I am virtually 100% certain that I listened to Slanted and Enchanted the entire rest of my trip (my car’s cassette player had one of those crazy systems that auto-flipped the tape when you were done with a side)....Summer Babe is a great song, but so is Trigger Cut/Wounded Kite at :17 and No Life Singed Her, and holy shit - In the Mouth of A Desert…Chelsey’s Little Wrist, Loretta’s Scars….and the extra tracks like Baptist Backtick and Nothing Ever Happens.
It was just a journey of pure joy….I mean even the slow songs like Here are great….so full of pain and longing…”everything's empty here”...so sad and at the same time hopeful. Oh, and Perfume-V…”she’s got the radio-active and it makes me feel okay...I feel okay….
And beyond that all the songs sound great, they represented something really different, it was lo-fi...and Pavement seemed very much a garage band that were playing very experimentally, but the thing that was really really different was the lyrics.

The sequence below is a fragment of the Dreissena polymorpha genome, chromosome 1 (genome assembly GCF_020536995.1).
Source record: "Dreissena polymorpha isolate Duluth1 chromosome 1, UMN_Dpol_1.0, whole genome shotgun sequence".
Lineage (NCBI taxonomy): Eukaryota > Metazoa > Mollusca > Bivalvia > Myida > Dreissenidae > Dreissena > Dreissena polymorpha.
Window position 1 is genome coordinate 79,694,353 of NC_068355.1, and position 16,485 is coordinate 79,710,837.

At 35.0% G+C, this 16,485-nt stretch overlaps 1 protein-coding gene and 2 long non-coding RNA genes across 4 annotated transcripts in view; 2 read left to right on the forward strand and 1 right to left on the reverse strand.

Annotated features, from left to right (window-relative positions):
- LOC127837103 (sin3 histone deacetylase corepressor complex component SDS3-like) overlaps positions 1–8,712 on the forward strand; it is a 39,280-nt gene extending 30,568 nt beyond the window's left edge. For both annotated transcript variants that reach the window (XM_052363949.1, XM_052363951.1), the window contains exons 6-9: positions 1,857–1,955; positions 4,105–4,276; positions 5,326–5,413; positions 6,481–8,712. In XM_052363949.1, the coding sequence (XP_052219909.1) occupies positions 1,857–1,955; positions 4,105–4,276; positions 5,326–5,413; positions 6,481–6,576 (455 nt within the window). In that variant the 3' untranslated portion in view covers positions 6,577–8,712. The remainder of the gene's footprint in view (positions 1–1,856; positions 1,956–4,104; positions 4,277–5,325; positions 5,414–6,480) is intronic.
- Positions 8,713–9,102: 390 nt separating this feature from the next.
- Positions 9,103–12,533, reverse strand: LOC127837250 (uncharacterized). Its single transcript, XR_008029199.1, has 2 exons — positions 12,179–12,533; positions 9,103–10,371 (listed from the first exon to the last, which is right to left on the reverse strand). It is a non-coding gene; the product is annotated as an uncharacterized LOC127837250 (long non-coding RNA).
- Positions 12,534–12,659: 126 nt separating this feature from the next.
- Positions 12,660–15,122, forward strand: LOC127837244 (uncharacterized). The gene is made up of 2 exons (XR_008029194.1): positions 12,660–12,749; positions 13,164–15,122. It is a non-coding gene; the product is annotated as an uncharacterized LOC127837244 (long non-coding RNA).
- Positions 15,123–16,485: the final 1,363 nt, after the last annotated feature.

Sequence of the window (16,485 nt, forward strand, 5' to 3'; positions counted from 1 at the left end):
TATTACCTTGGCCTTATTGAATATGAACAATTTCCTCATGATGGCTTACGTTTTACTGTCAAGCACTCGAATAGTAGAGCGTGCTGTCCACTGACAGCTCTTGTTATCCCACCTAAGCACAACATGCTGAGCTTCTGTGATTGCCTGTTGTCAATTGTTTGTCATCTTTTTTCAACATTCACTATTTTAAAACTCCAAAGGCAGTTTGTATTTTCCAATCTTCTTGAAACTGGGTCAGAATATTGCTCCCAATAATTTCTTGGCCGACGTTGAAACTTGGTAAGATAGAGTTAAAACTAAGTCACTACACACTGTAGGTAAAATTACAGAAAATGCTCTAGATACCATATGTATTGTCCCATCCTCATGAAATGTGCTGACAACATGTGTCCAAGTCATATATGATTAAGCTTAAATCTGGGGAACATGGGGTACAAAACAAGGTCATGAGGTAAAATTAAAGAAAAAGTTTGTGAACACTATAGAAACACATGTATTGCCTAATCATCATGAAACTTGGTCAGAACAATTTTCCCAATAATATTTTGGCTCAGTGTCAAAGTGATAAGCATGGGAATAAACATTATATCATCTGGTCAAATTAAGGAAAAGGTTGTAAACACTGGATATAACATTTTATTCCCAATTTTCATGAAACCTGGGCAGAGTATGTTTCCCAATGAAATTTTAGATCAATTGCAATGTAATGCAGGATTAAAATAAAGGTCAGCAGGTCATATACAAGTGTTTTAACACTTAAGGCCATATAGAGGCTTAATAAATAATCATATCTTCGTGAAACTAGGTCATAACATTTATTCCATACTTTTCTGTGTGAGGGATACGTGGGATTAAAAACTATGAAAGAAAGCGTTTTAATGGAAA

I mean it was word soup but really interesting and provocative word soup. Somehow, you knew when listening that the lyrics made no coherent sense but they still seemed entirely coherent...I am not even sure how that is possible.
There are times when one part of our lived experience can dominate all of the other feelings we have. The rest of this trip was entirely dominated by how much I loved Slanted and Enchanted, how much it sounded like nothing else I had ever heard. How much the lyrics seemed totally nonsensical but still, for some reason, really interesting.
I mean in Pixies songs you would get the feeling it was intentionally nonsensical and silly….But, with Pavement songs you felt like there was a method to the madness that felt like it worked to mean something...even if what it meant was more like feeling something than it was about understanding it. Coherent incoherence.